Peace has caused us to be friends of God and not enemies. We no longer need to run from, but run to Him. He has spoken for us and takes great pleasure in speaking to us. He has caused us to love Him. However, though we can rejoice in that we are His friend, let’s rejoice more in that God is our friend. The holy God is friends with sinners! Christ is so gracious (beautiful). He does not have to do this. He makes peace with us. He does not have to.

At all.

Jesus did not do anything wrong (we did). Jesus is not the one who betrayed us…We betrayed Him! He is not the one who hid…We did! He is not the one who exchanged His glory…We did! He is not the one who still to this day curses and belittles him…We do! Yet, despite all this, He is the one who made peace with us and for us. He did it all. God’s wrath is no longer on us! God made peace with sinners by crushing the sinless One. The sinless One substituted Himself to make peace with the sin-full ones. We have been made right.
The awesome truth is this: There is more grace in Jesus, than there is sin in us!

This is highly important to hold on to, because this causes one to view everything from God differently. God has caused our souls to be at rest in Him. We no longer have to stress out to make a name for ourselves. God gives us the greatest name, His name. His name is on the line. He is hallowing His own name by making peace with us. The last thing God has done in peace is cause His child to be content satisfied (content). This peace transforms our eyes from looking to ourselves or others to looking to God for joy. God has caused God’s identity to manifest in us. God is satisfied in us, because God has satisfied Himself in redeeming us. We do not need to work to get this identity; He did the work. We are called to rest in His identity. The greatest comfort Paul can give his readers is this reminder of the Majesty’s sovereignty.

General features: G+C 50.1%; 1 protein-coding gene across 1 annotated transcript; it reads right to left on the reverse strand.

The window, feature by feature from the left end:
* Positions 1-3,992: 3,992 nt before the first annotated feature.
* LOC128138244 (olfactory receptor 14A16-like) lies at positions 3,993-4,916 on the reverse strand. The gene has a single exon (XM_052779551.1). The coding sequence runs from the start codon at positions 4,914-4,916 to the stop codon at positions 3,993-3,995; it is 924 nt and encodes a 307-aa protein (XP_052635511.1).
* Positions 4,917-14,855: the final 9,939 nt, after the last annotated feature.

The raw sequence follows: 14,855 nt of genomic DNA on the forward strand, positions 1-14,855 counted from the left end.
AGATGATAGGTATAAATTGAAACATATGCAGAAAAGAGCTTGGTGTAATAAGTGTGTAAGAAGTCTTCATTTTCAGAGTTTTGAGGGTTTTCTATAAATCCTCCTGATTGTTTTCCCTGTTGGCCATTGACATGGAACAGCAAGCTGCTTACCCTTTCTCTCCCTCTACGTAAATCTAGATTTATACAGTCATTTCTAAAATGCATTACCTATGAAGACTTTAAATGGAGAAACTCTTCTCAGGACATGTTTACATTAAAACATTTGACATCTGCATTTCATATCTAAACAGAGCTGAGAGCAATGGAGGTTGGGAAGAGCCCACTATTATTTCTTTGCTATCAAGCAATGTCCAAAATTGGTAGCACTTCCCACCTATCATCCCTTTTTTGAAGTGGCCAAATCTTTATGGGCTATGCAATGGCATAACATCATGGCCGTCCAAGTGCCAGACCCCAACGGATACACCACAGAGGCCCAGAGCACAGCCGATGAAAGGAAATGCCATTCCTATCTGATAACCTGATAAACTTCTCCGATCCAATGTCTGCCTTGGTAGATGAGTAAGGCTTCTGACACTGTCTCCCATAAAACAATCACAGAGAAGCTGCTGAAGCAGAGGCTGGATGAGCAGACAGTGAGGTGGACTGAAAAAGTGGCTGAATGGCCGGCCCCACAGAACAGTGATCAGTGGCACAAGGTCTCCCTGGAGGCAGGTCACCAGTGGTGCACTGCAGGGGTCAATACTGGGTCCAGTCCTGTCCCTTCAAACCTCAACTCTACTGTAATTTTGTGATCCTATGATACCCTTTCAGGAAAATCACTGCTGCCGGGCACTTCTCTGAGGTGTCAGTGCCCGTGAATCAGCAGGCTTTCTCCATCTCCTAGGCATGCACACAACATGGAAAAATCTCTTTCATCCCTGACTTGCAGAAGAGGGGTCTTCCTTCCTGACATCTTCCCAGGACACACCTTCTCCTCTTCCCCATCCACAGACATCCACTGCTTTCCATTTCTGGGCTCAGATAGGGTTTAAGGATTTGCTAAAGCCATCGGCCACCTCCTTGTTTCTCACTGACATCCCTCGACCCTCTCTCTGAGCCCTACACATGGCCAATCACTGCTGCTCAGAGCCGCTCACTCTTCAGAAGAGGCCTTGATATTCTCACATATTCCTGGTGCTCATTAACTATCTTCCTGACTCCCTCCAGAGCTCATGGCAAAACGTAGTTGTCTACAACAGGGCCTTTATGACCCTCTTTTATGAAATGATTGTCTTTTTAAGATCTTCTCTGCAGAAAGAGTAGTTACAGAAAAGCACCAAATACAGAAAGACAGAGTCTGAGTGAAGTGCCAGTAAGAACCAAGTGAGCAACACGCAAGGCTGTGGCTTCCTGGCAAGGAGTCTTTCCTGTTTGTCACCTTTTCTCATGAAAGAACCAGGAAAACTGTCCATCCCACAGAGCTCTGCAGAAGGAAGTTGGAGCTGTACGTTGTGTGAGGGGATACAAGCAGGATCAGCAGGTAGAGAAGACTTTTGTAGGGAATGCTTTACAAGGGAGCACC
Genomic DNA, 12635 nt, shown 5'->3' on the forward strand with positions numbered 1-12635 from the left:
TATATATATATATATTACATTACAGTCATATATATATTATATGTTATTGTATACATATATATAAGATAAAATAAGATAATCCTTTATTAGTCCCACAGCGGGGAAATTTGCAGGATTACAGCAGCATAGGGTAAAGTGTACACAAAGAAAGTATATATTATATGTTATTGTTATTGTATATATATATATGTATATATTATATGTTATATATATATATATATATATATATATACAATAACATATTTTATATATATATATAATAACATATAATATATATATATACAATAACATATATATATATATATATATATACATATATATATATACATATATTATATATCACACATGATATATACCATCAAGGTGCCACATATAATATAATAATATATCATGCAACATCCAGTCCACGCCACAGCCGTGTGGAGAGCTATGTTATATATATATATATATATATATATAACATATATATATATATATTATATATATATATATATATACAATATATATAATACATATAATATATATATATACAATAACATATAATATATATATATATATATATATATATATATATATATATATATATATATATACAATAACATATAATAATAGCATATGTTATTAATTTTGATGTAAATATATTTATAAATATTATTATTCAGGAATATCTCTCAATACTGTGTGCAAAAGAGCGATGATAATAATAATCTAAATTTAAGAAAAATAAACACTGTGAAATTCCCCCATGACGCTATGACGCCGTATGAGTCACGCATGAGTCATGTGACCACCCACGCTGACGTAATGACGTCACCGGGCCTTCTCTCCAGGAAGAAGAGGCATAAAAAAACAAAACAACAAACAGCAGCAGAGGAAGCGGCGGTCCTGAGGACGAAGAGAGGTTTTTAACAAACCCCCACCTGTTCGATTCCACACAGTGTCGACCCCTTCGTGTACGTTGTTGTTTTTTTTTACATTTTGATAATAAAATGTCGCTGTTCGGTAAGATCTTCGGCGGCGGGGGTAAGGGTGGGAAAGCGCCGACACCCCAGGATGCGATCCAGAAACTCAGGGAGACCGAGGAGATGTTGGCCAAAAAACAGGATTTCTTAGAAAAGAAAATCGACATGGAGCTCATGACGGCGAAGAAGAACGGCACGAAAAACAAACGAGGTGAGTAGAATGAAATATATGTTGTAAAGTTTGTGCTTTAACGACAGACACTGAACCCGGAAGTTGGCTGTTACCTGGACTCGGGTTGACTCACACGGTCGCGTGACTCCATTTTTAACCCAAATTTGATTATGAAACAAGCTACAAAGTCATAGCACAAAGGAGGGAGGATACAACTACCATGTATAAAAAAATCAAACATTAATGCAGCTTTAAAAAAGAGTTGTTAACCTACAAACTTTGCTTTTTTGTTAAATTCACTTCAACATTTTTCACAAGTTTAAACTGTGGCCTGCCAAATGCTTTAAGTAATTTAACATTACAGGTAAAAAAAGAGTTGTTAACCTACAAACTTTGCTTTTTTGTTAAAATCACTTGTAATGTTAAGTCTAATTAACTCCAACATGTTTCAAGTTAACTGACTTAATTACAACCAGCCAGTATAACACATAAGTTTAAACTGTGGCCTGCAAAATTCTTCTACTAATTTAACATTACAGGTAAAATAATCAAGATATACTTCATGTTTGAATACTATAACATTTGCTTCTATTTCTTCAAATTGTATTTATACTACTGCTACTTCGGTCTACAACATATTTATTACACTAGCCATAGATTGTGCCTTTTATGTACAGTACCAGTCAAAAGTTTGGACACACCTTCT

From God Our Father and the Lord Jesus Christ

The reminder was where the grace and peace comes from. When one forgets the Originator, one forgets the source of all things. In so doing, one relies on one’s strength to achieve to receive. The two benefits are joined and fitted together. The grace of God brings forth the peace of God. You cannot get one without the other. Notice Paul, by the way he words this phrase, is showing where grace and peace only come from. Paul depends on God for everything, and will later state, “I count everything as loss, except the surpassing worth of know Jesus as my Lord” . This is a blessing he is sending to his readers, but it also is a petition to the One who gives the blessing.

When one knows that God is for them and has them in His heart, then one realizes the grace that has been displayed and given, when one has the peace within to take whatever comes from then on from the outside. Being mindful of God causes one to treasure the graciousness of God even when enemies of God are tormenting, threatening and killing you. Both these benefits come from the Father and the Son. Just as the benefits are joined together, so are the Benefactors. The Son made peace by the cross and resurrection, and the reason this peace exists is because it originated from the Father, the One who sent the Son on this mission.

The readers need this grace and peace, and it only comes by God bestowing them through God the Son, our Savior and Lord, Jesus Christ. Why do they need this grace and peace?

Because, to grow in Jesus continually, the believer needs to grasp and cling to these two foundation truths. The Philippians did. Do you? Do you find encouragement in the opening of Paul’s letter? If not, could it be that you have not dwelled on what God actually did for you and continues to do for you? Brew on this week: You have grace and peace because of what God the Father did through God the Son for you.

This is pastor Kerr. I hope you were stirred today and pray that the Gospel Home Brew podcast would cause God’s Word to brew your minds and hearts as you prepare to trek Philippians and live these truths with others. See you next Week!